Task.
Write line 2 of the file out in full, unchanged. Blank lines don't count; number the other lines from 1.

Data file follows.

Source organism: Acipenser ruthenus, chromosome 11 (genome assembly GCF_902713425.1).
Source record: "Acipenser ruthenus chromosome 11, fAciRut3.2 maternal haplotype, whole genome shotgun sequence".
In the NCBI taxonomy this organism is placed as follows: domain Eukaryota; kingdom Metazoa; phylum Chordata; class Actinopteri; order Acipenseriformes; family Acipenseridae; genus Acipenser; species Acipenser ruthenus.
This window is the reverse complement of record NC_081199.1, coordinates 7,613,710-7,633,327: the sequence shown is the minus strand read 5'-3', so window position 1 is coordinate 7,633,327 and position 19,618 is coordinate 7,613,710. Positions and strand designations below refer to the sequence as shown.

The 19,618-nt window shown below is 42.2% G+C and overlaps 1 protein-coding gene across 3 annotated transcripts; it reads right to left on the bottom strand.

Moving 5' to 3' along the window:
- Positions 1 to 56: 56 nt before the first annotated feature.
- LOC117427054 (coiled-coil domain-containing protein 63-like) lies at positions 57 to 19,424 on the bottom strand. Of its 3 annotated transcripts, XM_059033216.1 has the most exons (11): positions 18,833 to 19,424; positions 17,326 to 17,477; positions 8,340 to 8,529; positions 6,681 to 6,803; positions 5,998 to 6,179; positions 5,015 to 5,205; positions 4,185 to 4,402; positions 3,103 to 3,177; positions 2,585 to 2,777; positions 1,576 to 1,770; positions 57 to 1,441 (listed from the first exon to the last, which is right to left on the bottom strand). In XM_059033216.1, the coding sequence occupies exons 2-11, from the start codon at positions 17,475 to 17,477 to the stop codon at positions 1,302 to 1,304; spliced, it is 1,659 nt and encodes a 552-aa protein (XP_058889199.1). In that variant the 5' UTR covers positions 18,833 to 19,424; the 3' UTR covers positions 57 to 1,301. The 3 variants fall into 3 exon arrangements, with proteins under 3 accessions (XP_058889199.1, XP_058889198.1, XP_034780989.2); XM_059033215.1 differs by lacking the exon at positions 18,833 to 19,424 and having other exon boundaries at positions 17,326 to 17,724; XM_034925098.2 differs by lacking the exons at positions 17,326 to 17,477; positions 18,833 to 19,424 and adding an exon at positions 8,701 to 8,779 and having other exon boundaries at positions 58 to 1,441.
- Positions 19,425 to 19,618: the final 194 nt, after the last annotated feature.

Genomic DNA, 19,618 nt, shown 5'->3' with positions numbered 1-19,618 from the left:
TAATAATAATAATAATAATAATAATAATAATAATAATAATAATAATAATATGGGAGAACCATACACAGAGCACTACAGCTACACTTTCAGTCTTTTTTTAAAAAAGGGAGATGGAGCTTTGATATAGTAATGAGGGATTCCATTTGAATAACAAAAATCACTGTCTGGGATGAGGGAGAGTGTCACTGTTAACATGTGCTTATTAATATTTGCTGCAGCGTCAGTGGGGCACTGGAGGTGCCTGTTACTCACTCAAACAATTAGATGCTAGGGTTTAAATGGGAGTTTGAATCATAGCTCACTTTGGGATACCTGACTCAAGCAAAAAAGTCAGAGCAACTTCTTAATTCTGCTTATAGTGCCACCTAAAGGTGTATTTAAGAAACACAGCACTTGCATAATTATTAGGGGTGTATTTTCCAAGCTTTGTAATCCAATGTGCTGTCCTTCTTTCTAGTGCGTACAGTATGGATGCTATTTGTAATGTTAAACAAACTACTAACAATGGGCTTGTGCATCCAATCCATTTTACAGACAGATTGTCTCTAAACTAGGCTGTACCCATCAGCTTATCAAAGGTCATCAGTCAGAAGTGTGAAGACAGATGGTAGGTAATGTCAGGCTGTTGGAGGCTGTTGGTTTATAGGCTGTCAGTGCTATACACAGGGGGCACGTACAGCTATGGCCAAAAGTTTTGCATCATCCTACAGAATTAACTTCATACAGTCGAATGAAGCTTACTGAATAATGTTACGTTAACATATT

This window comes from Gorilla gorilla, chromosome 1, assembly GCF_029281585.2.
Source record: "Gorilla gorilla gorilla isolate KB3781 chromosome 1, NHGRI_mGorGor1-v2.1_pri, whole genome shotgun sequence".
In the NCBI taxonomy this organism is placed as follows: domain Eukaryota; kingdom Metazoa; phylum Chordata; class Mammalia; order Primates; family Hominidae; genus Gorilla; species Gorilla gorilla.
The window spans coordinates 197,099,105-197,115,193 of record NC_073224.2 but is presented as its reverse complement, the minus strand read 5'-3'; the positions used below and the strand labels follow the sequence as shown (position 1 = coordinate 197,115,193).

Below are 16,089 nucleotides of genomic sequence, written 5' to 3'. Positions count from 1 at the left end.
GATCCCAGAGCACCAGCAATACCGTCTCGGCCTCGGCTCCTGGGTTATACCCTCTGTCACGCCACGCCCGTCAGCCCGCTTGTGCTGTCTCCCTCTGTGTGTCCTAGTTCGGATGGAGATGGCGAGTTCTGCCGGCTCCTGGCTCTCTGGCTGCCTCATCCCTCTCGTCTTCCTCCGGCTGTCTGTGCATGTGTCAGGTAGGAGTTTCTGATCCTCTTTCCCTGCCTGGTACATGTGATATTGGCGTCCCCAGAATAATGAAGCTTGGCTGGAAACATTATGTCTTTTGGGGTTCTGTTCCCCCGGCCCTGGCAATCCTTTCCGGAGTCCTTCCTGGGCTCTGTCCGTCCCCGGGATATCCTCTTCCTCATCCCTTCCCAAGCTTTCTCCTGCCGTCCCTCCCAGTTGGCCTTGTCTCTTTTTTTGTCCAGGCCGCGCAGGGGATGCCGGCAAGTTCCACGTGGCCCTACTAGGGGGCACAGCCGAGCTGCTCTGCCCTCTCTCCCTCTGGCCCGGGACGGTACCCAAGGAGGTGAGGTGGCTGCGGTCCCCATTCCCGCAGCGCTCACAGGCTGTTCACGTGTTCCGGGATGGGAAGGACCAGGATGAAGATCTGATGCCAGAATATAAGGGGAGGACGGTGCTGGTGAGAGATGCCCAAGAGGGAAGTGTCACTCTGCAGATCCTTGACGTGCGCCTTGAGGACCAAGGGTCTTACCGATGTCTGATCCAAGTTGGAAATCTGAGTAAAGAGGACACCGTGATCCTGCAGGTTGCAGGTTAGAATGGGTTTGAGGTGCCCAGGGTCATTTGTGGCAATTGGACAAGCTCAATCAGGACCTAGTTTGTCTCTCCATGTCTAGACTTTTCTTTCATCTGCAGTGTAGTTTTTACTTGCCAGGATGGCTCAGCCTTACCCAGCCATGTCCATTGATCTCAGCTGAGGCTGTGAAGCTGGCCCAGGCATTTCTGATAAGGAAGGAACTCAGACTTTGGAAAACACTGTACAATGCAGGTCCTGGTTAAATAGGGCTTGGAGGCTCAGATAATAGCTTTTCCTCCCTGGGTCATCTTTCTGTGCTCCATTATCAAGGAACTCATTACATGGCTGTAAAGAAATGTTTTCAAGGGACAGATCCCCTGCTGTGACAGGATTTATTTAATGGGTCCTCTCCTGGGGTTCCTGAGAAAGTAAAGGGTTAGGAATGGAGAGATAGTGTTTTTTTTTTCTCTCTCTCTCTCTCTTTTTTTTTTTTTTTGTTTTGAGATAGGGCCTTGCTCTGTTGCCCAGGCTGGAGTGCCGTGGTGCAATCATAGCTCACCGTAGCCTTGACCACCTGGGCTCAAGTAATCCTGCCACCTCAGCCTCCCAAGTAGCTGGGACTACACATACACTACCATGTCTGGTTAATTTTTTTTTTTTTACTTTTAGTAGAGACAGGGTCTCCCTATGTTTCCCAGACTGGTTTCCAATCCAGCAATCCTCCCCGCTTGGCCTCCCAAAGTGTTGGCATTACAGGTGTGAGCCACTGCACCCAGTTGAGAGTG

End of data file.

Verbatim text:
Source record: "Acipenser ruthenus chromosome 11, fAciRut3.2 maternal haplotype, whole genome shotgun sequence".